SCOTT SIMON, HOST:
The U.S. expelled 60 Russian diplomats from the U.S. this week. Russia has sent packing 60 U.S. diplomats. The expulsions - Americans, Britons and Europeans from Russia and Russian expulsions in response - come after the poisoning in London of Sergei Skripal and his daughter, which the U.S. and NATO blame on Russian agents. John Hudson is national security reporter for The Washington Post, and he's in our studio. Thanks so much for being with us.
JOHN HUDSON: Great to be here.
SIMON: I gather this is the largest expulsion of Russians in U.S. history. So is President Trump just over Vladimir Putin?
HUDSON: Yeah. I mean, this has definitely been part of a precipitatingly worse relationship between the United States and Moscow. We haven't had a similar expulsion since 1985, when Reagan expelled 55. 2001 - George W. Bush expelled about 50. And so this is quite the dramatic and historical move carried out by the president.
SIMON: Well, what happened to change his mind, if that's what's happened?
HUDSON: Well, specifically, we're dealing with the poisoning of a former Russian spy in Britain - the alleged poisoning involving a Russian nerve agent. And this absolutely blindsided our ally Britain. And the intelligence community, which has been angling for a tough and aggressive retaliatory response against Russian spy networks in the United States for several months, pushed for this, as well as U.S. allies, culminating in an important Friday meeting last week where the options were presented to the president.
SIMON: And the president chose the toughest one, I gather.
HUDSON: He chose the medium option, actually.
HUDSON: There was a light option that was put on the table involving expelling 30 Russian officials and keeping the Seattle consulate in operation. He chose the medium one, which was 60. Senior U.S. officials described this meeting to me - they would not outline the heaviest option because they didn't want to preview steps that could be taken depending on Russia's retaliatory measures. So they wanted to keep some things in the holster, if you will. Now, one official did say on background that they are aware of well over 40 Russian intelligence agents continuing to operate in the United States. So those are individuals that could be expelled, depending on if the United States takes additional measures.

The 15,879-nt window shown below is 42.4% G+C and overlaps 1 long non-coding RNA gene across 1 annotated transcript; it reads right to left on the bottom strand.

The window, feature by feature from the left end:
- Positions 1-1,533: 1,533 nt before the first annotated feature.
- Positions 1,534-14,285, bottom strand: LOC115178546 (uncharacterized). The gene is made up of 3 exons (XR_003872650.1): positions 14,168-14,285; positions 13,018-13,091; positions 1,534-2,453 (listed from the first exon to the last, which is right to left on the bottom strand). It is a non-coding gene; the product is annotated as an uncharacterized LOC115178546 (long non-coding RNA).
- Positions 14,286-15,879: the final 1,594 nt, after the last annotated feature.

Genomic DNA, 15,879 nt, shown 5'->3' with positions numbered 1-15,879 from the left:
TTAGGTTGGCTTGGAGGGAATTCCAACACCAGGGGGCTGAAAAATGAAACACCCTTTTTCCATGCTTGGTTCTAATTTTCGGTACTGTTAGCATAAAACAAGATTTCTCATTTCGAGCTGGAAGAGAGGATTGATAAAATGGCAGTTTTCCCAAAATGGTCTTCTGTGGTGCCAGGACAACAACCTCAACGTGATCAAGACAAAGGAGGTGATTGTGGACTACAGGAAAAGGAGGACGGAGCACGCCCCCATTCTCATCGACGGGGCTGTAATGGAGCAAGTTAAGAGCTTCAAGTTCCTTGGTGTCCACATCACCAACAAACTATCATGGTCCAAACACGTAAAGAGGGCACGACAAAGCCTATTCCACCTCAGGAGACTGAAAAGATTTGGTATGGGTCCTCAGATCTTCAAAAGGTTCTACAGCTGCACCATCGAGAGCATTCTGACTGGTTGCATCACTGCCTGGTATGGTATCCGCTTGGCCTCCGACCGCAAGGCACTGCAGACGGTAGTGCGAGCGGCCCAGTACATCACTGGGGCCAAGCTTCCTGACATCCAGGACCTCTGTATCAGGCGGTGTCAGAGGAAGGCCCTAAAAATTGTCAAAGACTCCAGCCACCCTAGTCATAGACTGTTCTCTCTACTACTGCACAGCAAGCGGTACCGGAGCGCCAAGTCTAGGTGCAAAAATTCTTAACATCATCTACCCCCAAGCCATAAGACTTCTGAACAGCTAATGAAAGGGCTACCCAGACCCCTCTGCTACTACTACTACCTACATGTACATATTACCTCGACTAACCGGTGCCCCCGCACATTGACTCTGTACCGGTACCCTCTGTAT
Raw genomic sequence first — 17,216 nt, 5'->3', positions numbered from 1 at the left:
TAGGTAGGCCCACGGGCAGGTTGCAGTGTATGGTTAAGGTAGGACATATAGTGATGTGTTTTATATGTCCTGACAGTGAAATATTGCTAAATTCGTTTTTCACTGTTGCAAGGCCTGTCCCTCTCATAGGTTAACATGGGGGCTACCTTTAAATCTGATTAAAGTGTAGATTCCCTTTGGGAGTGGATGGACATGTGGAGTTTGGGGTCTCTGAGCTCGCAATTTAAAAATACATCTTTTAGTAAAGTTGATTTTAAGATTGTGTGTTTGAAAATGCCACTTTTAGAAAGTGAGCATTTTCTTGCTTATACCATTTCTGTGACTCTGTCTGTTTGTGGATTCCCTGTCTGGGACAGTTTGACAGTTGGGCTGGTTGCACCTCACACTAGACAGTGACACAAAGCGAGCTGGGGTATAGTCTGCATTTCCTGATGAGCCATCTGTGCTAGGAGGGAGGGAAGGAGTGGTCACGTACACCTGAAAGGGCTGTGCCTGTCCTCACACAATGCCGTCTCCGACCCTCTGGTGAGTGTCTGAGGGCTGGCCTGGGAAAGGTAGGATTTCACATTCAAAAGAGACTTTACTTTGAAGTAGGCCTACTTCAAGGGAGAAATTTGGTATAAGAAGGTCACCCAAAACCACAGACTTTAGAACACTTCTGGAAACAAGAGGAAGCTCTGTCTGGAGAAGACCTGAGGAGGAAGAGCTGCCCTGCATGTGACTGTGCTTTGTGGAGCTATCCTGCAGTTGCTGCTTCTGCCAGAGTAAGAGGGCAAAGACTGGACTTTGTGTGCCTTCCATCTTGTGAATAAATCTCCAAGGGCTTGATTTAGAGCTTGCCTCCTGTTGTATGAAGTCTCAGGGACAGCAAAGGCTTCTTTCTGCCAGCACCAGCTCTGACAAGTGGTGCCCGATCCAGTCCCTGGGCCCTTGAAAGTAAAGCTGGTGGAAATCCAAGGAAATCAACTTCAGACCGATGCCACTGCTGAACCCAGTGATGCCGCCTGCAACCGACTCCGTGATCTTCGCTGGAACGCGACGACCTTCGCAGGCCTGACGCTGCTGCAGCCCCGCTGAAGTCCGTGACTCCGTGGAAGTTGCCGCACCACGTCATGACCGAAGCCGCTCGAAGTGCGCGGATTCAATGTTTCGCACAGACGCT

SIMON: Well, not to get, you know, too hung up in popular fiction, but isn't it a fact that a lot of people that both we and the Russians call diplomats are, in fact, spies, and we might let them keep 40 spies in this country because we want to keep an equal number in theirs?
HUDSON: Absolutely. It's very common to have spies operating under diplomatic cover in other countries. And so there isn't always optimism on the side of the CIA and other intelligence services to do these sort of expulsions because they know that they're going to lose intelligence resources abroad, as well, when the retaliatory measures happen.
SIMON: What do you make of the fact that the president seems to have delegated the news of these expulsions to subordinates and hasn't faced the American people and said, look - I'm getting rid of these people - I don't like what Russia did?
HUDSON: Yes. Well, this is part of a pattern where the president has not been vocal when he has taken objectively tough moves against Russia. And it has led to some doubts about whether his heart is really in these decisions when he has taken them. But nevertheless, he has taken some pretty aggressive moves against Russia. The 60 Russian expulsion is certainly one data point. Another one would be sending anti-tank missiles to Ukraine - something the Obama administration didn't do for fear of provoking a strong Russian response.
SIMON: John Hudson, national security reporter for The Washington Post, thanks so much.
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